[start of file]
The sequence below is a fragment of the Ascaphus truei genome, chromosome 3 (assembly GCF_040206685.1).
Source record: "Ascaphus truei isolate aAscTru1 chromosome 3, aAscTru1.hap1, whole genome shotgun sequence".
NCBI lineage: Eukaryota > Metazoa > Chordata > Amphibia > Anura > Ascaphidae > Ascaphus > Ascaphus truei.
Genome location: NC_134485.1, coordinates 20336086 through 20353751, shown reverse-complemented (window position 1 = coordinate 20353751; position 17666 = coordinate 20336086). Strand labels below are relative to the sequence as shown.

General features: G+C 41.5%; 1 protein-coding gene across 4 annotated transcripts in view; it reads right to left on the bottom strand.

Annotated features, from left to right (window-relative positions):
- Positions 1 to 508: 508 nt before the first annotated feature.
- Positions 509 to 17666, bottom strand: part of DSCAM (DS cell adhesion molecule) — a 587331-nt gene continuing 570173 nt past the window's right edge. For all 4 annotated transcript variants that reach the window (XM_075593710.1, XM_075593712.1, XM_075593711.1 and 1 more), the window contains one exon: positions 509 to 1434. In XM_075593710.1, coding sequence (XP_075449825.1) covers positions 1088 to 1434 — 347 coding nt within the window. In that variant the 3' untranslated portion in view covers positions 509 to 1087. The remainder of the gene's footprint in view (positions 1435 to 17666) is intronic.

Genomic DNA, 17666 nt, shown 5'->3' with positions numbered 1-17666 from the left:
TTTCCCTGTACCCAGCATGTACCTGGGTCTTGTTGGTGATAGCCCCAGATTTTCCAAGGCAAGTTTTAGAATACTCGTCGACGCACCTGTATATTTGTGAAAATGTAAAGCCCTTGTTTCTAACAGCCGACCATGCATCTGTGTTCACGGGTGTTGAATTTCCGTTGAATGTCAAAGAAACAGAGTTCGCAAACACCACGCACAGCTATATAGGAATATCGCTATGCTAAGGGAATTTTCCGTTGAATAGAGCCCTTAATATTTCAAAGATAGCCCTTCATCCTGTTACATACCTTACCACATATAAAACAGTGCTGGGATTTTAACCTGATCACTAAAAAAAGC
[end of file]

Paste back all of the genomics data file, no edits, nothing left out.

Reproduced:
The sequence below is a fragment of the Ascaphus truei genome, chromosome 3 (assembly GCF_040206685.1).
Source record: "Ascaphus truei isolate aAscTru1 chromosome 3, aAscTru1.hap1, whole genome shotgun sequence".
NCBI lineage: Eukaryota > Metazoa > Chordata > Amphibia > Anura > Ascaphidae > Ascaphus > Ascaphus truei.
Genome location: NC_134485.1, coordinates 20336086 through 20353751, shown reverse-complemented (window position 1 = coordinate 20353751; position 17666 = coordinate 20336086). Strand labels below are relative to the sequence as shown.

General features: G+C 41.5%; 1 protein-coding gene across 4 annotated transcripts in view; it reads right to left on the bottom strand.

Annotated features, from left to right (window-relative positions):
- Positions 1 to 508: 508 nt before the first annotated feature.
- Positions 509 to 17666, bottom strand: part of DSCAM (DS cell adhesion molecule) — a 587331-nt gene continuing 570173 nt past the window's right edge. For all 4 annotated transcript variants that reach the window (XM_075593710.1, XM_075593712.1, XM_075593711.1 and 1 more), the window contains one exon: positions 509 to 1434. In XM_075593710.1, coding sequence (XP_075449825.1) covers positions 1088 to 1434 — 347 coding nt within the window. In that variant the 3' untranslated portion in view covers positions 509 to 1087. The remainder of the gene's footprint in view (positions 1435 to 17666) is intronic.

Genomic DNA, 17666 nt, shown 5'->3' with positions numbered 1-17666 from the left:
TTTCCCTGTACCCAGCATGTACCTGGGTCTTGTTGGTGATAGCCCCAGATTTTCCAAGGCAAGTTTTAGAATACTCGTCGACGCACCTGTATATTTGTGAAAATGTAAAGCCCTTGTTTCTAACAGCCGACCATGCATCTGTGTTCACGGGTGTTGAATTTCCGTTGAATGTCAAAGAAACAGAGTTCGCAAACACCACGCACAGCTATATAGGAATATCGCTATGCTAAGGGAATTTTCCGTTGAATAGAGCCCTTAATATTTCAAAGATAGCCCTTCATCCTGTTACATACCTTACCACATATAAAACAGTGCTGGGATTTTAACCTGATCACTAAAAAAAGC